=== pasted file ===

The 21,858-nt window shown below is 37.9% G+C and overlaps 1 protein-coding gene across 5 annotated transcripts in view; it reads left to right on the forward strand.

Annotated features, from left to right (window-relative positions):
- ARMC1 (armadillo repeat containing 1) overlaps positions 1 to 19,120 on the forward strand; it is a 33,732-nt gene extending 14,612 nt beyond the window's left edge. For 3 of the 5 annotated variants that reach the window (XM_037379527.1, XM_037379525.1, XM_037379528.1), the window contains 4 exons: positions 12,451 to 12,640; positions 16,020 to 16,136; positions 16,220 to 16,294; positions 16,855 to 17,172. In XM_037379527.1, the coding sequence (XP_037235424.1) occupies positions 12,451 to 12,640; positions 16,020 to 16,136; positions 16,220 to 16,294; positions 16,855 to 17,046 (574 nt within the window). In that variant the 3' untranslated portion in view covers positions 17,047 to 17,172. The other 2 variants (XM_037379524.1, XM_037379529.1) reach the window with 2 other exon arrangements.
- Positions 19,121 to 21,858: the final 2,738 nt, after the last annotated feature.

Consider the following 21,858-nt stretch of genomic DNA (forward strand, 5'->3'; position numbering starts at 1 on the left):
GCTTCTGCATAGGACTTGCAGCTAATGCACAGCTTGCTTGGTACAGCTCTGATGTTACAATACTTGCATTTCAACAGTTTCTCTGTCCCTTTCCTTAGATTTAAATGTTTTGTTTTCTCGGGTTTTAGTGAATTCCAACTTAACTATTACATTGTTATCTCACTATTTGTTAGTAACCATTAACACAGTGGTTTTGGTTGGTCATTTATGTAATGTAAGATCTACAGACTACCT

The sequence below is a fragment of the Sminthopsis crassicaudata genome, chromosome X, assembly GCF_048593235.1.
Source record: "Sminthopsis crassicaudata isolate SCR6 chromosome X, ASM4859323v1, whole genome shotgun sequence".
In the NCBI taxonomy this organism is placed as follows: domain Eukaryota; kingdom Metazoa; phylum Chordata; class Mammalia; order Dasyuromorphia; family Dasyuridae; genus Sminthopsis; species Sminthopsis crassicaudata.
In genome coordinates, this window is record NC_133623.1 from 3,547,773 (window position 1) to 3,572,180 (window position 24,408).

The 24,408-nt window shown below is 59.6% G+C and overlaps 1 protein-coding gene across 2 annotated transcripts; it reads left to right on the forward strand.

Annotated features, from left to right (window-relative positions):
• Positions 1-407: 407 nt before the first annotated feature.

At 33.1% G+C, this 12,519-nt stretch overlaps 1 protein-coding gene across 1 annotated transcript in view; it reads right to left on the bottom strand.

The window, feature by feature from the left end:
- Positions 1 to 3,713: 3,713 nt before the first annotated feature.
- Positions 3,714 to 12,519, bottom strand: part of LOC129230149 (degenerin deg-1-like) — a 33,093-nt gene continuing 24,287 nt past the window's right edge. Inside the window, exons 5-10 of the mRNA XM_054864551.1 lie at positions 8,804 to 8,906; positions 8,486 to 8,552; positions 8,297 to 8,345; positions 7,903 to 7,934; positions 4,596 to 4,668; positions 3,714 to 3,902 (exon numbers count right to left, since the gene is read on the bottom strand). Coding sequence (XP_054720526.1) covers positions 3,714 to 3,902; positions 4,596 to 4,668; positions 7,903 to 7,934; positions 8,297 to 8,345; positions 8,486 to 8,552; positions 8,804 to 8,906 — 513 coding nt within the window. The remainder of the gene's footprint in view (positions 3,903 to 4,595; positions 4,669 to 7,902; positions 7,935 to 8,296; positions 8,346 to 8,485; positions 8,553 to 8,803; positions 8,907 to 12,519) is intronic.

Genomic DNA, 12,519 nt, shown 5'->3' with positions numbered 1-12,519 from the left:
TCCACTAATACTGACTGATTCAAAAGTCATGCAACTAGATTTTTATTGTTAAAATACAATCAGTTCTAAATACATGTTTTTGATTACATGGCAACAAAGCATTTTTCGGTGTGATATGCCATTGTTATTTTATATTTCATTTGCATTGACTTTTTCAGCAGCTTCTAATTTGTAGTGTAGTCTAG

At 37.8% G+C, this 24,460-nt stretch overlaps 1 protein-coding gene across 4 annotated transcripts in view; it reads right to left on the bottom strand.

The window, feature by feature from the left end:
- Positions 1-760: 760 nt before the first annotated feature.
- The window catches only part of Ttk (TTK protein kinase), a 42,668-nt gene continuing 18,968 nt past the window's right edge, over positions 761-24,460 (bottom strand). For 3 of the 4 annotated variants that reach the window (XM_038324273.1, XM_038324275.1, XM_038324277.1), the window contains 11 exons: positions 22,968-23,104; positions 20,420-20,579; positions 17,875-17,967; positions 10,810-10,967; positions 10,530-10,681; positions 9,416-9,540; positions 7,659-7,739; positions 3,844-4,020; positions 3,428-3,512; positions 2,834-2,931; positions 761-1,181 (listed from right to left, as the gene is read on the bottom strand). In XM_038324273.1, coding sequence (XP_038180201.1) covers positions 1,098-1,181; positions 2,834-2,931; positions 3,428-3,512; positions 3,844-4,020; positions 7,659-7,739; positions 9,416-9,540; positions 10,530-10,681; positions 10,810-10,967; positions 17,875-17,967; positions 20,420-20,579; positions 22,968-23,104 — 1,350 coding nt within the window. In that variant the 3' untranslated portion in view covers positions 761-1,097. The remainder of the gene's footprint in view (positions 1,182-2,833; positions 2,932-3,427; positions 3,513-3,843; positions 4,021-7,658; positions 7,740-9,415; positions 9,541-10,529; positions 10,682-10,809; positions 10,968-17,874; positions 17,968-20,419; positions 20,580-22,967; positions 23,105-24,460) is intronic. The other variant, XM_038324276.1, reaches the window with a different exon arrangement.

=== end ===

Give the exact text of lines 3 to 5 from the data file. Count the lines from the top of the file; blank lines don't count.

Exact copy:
- ARMC1 (armadillo repeat containing 1) overlaps positions 1 to 19,120 on the forward strand; it is a 33,732-nt gene extending 14,612 nt beyond the window's left edge. For 3 of the 5 annotated variants that reach the window (XM_037379527.1, XM_037379525.1, XM_037379528.1), the window contains 4 exons: positions 12,451 to 12,640; positions 16,020 to 16,136; positions 16,220 to 16,294; positions 16,855 to 17,172. In XM_037379527.1, the coding sequence (XP_037235424.1) occupies positions 12,451 to 12,640; positions 16,020 to 16,136; positions 16,220 to 16,294; positions 16,855 to 17,046 (574 nt within the window). In that variant the 3' untranslated portion in view covers positions 17,047 to 17,172. The other 2 variants (XM_037379524.1, XM_037379529.1) reach the window with 2 other exon arrangements.
- Positions 19,121 to 21,858: the final 2,738 nt, after the last annotated feature.

Consider the following 21,858-nt stretch of genomic DNA (forward strand, 5'->3'; position numbering starts at 1 on the left):